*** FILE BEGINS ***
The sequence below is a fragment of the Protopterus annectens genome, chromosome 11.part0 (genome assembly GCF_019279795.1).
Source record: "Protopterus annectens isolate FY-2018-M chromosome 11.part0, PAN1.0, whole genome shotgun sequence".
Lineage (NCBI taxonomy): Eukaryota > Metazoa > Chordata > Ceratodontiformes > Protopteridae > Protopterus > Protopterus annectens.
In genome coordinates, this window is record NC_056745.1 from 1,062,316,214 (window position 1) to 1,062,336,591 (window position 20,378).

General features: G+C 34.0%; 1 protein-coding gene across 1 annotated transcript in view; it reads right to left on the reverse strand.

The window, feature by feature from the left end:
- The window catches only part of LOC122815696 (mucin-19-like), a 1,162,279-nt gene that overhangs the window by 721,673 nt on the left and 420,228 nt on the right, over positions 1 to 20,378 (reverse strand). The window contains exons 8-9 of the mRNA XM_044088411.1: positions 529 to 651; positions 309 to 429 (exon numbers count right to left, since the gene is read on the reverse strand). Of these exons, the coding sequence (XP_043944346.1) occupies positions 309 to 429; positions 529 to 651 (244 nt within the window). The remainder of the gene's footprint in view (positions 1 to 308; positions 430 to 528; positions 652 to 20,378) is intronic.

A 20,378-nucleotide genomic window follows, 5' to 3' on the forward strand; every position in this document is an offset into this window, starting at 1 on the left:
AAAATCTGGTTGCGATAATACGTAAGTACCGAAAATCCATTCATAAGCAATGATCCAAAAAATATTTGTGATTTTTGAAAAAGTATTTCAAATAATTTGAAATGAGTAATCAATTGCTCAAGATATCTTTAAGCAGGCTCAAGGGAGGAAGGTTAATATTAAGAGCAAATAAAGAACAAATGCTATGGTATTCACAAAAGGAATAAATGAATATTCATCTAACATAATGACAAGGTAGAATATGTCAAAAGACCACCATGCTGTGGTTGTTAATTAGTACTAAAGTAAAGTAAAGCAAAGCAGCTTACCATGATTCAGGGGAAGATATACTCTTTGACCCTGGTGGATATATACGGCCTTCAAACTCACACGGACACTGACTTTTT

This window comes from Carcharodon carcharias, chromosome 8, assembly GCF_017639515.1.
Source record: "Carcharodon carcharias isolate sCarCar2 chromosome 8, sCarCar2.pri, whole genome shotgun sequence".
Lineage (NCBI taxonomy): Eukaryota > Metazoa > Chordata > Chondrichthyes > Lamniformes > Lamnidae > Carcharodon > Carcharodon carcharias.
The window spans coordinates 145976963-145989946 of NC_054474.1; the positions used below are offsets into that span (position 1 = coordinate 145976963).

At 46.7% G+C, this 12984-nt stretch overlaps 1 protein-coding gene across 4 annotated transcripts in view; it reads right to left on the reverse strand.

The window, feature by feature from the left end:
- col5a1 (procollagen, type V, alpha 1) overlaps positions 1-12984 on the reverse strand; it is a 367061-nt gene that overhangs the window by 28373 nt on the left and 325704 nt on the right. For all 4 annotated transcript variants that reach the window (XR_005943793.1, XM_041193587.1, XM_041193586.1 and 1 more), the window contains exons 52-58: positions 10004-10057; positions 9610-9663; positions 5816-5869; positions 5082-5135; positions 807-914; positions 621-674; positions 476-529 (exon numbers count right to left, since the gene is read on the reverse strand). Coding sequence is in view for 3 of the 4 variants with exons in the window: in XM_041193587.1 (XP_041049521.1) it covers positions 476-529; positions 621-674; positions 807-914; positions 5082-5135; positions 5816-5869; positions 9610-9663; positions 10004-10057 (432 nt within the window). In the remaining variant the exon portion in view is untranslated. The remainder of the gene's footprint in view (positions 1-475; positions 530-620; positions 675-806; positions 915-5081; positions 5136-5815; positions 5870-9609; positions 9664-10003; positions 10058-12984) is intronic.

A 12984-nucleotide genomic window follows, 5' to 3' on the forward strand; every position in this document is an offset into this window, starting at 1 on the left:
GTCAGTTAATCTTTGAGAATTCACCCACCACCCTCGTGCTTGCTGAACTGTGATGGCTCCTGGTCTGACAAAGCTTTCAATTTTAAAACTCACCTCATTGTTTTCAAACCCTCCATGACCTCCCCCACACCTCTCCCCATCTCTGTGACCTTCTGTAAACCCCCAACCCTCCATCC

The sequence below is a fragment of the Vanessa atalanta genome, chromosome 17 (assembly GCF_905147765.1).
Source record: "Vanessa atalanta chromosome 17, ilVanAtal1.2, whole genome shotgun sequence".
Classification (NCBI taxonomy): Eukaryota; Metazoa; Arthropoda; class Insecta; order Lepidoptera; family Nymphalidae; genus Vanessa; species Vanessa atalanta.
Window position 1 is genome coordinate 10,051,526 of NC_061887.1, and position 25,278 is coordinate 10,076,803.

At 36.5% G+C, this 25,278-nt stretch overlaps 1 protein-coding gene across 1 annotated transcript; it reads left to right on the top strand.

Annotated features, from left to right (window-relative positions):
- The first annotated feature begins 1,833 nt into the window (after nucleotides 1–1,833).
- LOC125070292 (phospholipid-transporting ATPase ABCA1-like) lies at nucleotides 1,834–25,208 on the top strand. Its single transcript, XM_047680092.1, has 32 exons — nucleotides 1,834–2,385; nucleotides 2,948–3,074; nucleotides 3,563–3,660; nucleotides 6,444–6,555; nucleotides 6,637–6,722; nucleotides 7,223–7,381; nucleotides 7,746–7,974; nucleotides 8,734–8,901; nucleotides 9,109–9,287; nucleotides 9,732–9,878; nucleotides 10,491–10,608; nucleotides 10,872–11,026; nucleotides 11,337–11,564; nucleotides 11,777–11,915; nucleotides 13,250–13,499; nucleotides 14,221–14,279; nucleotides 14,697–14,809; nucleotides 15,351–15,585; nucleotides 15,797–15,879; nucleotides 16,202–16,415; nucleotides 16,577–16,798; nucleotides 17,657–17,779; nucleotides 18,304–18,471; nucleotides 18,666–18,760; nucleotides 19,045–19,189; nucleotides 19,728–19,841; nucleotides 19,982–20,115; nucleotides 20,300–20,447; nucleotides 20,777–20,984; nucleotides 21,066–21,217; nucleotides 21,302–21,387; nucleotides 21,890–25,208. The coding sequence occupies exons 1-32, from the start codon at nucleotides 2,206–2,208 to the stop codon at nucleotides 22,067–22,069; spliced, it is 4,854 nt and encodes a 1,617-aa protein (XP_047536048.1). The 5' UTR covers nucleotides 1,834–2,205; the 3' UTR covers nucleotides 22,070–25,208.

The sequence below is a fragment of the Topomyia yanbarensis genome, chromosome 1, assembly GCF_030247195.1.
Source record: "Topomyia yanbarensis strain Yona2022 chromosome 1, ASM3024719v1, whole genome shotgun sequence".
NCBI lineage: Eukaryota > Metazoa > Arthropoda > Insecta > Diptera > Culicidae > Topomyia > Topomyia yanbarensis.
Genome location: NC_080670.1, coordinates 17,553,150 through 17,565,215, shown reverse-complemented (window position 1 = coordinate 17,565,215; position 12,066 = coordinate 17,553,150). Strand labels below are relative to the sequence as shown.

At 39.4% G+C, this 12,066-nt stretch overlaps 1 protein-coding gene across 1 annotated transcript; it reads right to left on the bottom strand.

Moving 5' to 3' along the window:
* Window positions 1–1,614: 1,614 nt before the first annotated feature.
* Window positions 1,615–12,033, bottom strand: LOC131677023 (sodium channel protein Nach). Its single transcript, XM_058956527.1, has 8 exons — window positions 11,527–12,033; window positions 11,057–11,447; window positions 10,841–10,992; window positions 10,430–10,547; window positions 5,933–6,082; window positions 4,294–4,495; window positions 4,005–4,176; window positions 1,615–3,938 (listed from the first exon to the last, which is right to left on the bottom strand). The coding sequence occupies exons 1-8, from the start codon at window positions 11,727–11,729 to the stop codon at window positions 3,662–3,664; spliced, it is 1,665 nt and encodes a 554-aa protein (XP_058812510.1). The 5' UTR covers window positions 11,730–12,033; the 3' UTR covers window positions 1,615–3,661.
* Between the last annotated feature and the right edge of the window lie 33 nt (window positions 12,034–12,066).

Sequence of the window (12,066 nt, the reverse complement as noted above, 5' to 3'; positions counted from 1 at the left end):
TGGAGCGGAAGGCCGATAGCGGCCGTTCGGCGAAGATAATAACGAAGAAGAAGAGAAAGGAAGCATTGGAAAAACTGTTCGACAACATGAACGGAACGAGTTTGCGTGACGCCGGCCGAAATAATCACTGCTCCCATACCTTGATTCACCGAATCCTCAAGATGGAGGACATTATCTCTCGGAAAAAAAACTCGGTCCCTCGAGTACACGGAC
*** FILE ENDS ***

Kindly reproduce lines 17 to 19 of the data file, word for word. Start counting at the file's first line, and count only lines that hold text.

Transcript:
A 12984-nucleotide genomic window follows, 5' to 3' on the forward strand; every position in this document is an offset into this window, starting at 1 on the left:
GTCAGTTAATCTTTGAGAATTCACCCACCACCCTCGTGCTTGCTGAACTGTGATGGCTCCTGGTCTGACAAAGCTTTCAATTTTAAAACTCACCTCATTGTTTTCAAACCCTCCATGACCTCCCCCACACCTCTCCCCATCTCTGTGACCTTCTGTAAACCCCCAACCCTCCATCC

The sequence below is a fragment of the Vanessa atalanta genome, chromosome 17 (assembly GCF_905147765.1).